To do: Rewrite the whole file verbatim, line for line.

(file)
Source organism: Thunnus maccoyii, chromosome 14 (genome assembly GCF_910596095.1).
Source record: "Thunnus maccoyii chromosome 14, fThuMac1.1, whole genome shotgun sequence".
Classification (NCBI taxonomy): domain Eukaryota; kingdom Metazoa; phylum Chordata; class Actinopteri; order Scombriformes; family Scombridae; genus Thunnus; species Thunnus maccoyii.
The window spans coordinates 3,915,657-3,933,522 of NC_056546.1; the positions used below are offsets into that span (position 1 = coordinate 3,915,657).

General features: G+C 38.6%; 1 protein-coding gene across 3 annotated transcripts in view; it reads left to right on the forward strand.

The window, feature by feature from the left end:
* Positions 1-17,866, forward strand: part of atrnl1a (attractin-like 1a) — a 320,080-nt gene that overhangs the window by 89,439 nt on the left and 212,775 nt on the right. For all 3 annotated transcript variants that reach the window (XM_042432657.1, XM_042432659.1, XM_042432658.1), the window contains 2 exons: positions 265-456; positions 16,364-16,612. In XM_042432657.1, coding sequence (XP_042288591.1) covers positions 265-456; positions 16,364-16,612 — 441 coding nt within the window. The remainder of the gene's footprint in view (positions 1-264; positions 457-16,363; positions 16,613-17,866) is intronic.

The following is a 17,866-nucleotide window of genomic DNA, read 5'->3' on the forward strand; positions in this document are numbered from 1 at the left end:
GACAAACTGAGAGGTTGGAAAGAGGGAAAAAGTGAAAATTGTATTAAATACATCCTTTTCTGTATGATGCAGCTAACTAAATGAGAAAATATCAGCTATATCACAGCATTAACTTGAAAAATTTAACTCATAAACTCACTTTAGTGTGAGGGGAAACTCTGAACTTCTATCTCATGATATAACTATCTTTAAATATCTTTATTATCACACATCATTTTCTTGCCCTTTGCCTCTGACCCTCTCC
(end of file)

Source organism: Thunnus maccoyii, chromosome 14 (genome assembly GCF_910596095.1).
Source record: "Thunnus maccoyii chromosome 14, fThuMac1.1, whole genome shotgun sequence".
Classification (NCBI taxonomy): domain Eukaryota; kingdom Metazoa; phylum Chordata; class Actinopteri; order Scombriformes; family Scombridae; genus Thunnus; species Thunnus maccoyii.
The window spans coordinates 3,915,657-3,933,522 of NC_056546.1; the positions used below are offsets into that span (position 1 = coordinate 3,915,657).

General features: G+C 38.6%; 1 protein-coding gene across 3 annotated transcripts in view; it reads left to right on the forward strand.

The window, feature by feature from the left end:
* Positions 1-17,866, forward strand: part of atrnl1a (attractin-like 1a) — a 320,080-nt gene that overhangs the window by 89,439 nt on the left and 212,775 nt on the right. For all 3 annotated transcript variants that reach the window (XM_042432657.1, XM_042432659.1, XM_042432658.1), the window contains 2 exons: positions 265-456; positions 16,364-16,612. In XM_042432657.1, coding sequence (XP_042288591.1) covers positions 265-456; positions 16,364-16,612 — 441 coding nt within the window. The remainder of the gene's footprint in view (positions 1-264; positions 457-16,363; positions 16,613-17,866) is intronic.

The following is a 17,866-nucleotide window of genomic DNA, read 5'->3' on the forward strand; positions in this document are numbered from 1 at the left end:
GACAAACTGAGAGGTTGGAAAGAGGGAAAAAGTGAAAATTGTATTAAATACATCCTTTTCTGTATGATGCAGCTAACTAAATGAGAAAATATCAGCTATATCACAGCATTAACTTGAAAAATTTAACTCATAAACTCACTTTAGTGTGAGGGGAAACTCTGAACTTCTATCTCATGATATAACTATCTTTAAATATCTTTATTATCACACATCATTTTCTTGCCCTTTGCCTCTGACCCTCTCC